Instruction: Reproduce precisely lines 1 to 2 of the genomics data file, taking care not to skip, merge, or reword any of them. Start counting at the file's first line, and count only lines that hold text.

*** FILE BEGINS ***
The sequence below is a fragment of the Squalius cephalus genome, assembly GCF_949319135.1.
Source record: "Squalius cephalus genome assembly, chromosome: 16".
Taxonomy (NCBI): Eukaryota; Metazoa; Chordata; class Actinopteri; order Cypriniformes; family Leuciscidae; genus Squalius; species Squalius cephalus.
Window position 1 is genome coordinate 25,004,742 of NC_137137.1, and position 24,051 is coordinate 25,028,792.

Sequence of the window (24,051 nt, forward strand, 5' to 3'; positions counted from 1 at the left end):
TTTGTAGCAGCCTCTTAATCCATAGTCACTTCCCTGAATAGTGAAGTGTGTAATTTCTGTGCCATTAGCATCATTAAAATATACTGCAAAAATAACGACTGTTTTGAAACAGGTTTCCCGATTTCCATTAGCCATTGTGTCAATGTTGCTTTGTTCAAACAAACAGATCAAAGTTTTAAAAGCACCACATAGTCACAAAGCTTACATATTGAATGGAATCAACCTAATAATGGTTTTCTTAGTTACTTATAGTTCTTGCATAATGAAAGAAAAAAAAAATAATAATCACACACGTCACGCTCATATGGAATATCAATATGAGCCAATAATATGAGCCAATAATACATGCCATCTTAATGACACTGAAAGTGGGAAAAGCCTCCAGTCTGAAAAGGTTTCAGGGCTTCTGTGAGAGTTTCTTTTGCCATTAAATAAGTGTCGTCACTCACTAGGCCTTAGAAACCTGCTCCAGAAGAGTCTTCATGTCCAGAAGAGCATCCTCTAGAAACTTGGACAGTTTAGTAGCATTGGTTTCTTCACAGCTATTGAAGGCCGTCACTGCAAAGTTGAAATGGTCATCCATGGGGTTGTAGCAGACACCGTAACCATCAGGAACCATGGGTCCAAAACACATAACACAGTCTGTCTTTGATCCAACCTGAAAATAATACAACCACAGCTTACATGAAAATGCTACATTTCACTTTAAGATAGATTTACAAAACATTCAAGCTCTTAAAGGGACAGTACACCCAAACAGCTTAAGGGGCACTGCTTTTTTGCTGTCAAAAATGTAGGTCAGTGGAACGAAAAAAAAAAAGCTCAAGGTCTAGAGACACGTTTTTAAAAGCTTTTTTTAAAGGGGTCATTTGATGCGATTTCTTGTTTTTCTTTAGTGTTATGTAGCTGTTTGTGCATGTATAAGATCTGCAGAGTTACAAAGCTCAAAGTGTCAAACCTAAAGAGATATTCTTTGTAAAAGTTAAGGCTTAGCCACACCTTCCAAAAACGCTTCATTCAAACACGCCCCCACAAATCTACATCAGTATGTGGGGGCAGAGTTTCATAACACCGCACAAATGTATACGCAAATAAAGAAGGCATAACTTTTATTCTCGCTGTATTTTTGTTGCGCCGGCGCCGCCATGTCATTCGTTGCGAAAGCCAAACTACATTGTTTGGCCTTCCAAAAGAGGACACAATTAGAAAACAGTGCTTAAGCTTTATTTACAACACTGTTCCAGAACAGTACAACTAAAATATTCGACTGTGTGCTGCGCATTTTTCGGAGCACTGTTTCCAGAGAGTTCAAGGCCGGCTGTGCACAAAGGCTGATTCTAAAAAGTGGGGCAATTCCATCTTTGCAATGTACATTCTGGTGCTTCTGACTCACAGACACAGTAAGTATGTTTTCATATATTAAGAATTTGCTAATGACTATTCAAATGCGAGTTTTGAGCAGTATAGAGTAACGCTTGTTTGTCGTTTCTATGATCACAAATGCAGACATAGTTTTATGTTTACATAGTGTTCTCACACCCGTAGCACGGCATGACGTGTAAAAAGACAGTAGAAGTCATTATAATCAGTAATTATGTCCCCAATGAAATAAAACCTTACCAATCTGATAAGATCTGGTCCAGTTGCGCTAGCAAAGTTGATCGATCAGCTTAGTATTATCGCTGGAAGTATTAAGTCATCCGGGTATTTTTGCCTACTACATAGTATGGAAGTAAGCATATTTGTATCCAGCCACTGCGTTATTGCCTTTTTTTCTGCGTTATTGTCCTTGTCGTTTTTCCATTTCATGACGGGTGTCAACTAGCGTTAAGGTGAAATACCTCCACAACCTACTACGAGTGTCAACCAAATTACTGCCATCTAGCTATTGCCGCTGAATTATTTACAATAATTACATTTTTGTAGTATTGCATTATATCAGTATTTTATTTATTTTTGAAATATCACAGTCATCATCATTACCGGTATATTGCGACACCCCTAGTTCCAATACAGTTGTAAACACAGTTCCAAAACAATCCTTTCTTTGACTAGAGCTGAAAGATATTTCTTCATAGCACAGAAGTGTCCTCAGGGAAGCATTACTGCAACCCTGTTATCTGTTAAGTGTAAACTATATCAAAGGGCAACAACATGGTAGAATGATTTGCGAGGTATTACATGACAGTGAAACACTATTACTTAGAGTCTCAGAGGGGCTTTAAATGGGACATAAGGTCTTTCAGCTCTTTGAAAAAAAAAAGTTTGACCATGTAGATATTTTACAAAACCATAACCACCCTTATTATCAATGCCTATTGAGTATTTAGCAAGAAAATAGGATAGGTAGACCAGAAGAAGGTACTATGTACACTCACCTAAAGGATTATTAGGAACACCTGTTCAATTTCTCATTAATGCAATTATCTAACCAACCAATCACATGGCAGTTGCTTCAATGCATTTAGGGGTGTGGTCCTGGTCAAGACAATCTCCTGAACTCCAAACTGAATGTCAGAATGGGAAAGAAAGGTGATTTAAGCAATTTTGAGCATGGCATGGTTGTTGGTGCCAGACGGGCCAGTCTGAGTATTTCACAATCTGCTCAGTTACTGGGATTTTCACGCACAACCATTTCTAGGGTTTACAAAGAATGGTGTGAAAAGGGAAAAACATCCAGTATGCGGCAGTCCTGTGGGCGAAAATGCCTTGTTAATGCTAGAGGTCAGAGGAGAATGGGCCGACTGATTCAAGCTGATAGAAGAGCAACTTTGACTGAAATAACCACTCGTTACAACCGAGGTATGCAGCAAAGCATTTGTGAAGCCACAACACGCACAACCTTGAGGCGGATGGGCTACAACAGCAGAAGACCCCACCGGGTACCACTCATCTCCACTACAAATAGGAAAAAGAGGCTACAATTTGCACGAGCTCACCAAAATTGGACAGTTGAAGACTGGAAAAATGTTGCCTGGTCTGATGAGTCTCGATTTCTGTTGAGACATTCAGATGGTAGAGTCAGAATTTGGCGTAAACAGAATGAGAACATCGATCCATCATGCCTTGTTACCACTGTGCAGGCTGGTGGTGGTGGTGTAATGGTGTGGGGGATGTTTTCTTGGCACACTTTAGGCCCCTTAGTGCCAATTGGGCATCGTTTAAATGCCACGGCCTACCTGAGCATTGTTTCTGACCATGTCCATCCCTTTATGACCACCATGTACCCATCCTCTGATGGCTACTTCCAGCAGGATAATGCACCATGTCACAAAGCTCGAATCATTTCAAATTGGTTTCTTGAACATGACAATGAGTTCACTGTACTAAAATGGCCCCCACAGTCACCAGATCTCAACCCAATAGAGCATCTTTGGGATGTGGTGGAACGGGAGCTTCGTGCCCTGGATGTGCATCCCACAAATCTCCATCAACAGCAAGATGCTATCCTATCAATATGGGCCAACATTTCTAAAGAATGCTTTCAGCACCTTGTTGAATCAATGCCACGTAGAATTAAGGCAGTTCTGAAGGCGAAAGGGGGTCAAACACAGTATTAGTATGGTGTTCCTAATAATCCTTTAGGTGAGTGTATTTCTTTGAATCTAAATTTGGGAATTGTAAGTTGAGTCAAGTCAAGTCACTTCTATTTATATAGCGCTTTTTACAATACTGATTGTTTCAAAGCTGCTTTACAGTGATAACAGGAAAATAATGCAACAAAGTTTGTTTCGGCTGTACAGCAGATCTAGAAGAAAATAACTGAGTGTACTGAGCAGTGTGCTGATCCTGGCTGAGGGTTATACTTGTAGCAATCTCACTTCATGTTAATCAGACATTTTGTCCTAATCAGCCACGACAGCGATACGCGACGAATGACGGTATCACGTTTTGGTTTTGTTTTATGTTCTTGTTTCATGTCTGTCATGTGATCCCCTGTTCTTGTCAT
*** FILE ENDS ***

The sequence below is a fragment of the Squalius cephalus genome, assembly GCF_949319135.1.
Source record: "Squalius cephalus genome assembly, chromosome: 16".